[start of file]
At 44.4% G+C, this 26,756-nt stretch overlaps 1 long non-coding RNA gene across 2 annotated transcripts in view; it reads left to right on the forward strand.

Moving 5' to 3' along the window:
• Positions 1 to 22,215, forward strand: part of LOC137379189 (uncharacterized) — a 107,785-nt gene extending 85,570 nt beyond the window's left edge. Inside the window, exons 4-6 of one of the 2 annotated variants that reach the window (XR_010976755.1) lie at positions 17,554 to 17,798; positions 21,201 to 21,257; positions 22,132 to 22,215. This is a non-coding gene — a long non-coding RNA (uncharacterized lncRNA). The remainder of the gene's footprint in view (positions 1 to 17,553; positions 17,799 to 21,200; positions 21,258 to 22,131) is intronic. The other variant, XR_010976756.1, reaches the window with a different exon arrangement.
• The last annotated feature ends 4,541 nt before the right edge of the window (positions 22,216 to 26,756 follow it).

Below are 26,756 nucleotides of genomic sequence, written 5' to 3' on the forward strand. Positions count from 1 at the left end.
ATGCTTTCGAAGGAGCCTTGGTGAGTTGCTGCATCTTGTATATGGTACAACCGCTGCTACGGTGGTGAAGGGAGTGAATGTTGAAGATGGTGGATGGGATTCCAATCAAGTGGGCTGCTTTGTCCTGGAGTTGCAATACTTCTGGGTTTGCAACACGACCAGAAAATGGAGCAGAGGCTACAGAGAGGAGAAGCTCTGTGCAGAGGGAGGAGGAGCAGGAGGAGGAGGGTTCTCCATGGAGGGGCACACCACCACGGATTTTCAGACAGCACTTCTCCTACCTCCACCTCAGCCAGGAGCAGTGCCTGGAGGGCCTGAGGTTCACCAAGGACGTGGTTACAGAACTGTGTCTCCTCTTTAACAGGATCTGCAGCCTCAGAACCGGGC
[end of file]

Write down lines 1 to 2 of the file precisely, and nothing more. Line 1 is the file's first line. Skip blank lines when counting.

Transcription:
At 44.4% G+C, this 26,756-nt stretch overlaps 1 long non-coding RNA gene across 2 annotated transcripts in view; it reads left to right on the forward strand.

Moving 5' to 3' along the window: